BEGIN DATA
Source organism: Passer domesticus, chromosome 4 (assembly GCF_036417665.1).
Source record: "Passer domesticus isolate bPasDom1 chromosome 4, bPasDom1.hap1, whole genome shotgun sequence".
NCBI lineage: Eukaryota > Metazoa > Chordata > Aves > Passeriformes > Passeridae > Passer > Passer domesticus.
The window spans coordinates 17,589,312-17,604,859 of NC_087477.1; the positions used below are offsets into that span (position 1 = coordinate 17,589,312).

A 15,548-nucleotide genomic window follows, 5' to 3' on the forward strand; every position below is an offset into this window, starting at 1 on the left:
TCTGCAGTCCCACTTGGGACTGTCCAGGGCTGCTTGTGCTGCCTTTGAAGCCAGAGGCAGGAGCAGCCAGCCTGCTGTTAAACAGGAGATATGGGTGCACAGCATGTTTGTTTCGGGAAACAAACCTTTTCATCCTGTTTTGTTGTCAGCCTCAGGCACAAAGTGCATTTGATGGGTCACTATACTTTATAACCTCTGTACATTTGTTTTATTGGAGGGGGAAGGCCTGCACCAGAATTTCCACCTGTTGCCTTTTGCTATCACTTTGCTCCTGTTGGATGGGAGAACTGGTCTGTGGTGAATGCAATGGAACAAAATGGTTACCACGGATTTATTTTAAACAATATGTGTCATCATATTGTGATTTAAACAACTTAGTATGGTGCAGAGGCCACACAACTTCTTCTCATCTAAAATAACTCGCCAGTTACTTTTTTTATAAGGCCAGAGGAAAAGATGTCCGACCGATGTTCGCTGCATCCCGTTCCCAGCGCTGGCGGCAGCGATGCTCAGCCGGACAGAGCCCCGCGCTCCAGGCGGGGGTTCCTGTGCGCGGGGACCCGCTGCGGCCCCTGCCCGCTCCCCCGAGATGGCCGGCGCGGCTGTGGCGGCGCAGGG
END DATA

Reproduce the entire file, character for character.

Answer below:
Source organism: Passer domesticus, chromosome 4 (assembly GCF_036417665.1).
Source record: "Passer domesticus isolate bPasDom1 chromosome 4, bPasDom1.hap1, whole genome shotgun sequence".
NCBI lineage: Eukaryota > Metazoa > Chordata > Aves > Passeriformes > Passeridae > Passer > Passer domesticus.
The window spans coordinates 17,589,312-17,604,859 of NC_087477.1; the positions used below are offsets into that span (position 1 = coordinate 17,589,312).

A 15,548-nucleotide genomic window follows, 5' to 3' on the forward strand; every position below is an offset into this window, starting at 1 on the left:
TCTGCAGTCCCACTTGGGACTGTCCAGGGCTGCTTGTGCTGCCTTTGAAGCCAGAGGCAGGAGCAGCCAGCCTGCTGTTAAACAGGAGATATGGGTGCACAGCATGTTTGTTTCGGGAAACAAACCTTTTCATCCTGTTTTGTTGTCAGCCTCAGGCACAAAGTGCATTTGATGGGTCACTATACTTTATAACCTCTGTACATTTGTTTTATTGGAGGGGGAAGGCCTGCACCAGAATTTCCACCTGTTGCCTTTTGCTATCACTTTGCTCCTGTTGGATGGGAGAACTGGTCTGTGGTGAATGCAATGGAACAAAATGGTTACCACGGATTTATTTTAAACAATATGTGTCATCATATTGTGATTTAAACAACTTAGTATGGTGCAGAGGCCACACAACTTCTTCTCATCTAAAATAACTCGCCAGTTACTTTTTTTATAAGGCCAGAGGAAAAGATGTCCGACCGATGTTCGCTGCATCCCGTTCCCAGCGCTGGCGGCAGCGATGCTCAGCCGGACAGAGCCCCGCGCTCCAGGCGGGGGTTCCTGTGCGCGGGGACCCGCTGCGGCCCCTGCCCGCTCCCCCGAGATGGCCGGCGCGGCTGTGGCGGCGCAGGG